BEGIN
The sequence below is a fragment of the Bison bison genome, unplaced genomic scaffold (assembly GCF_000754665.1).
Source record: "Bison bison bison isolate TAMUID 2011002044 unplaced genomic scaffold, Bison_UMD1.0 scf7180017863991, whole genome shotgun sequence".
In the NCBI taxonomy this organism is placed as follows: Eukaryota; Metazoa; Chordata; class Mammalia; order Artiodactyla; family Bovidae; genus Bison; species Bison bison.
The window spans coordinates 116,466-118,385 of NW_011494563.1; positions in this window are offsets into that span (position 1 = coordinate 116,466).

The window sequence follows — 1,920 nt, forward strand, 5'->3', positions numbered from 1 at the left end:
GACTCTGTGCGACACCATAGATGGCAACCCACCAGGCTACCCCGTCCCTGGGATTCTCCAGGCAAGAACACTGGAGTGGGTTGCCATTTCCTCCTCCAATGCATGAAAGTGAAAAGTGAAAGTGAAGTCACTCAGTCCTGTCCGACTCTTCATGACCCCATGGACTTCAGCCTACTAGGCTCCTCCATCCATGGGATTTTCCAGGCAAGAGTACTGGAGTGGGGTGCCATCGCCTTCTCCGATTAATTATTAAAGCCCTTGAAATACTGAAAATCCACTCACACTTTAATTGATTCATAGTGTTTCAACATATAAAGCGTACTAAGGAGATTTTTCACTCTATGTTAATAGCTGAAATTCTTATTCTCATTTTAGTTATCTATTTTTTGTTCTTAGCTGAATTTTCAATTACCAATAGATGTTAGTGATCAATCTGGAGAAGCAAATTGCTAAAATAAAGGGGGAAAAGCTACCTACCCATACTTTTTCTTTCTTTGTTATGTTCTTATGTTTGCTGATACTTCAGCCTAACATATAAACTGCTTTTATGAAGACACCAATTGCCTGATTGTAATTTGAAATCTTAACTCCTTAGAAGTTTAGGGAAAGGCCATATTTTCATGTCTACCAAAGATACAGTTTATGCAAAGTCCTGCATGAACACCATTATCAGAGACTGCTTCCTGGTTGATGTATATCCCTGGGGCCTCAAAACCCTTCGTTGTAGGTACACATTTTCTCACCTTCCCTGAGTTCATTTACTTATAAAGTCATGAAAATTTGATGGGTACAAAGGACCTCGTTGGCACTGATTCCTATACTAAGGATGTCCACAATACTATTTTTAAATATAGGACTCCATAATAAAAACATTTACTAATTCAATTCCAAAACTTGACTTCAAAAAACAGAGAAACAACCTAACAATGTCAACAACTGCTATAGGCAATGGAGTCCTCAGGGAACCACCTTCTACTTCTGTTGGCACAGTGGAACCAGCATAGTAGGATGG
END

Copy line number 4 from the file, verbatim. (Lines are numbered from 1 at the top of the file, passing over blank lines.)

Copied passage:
The window spans coordinates 116,466-118,385 of NW_011494563.1; positions in this window are offsets into that span (position 1 = coordinate 116,466).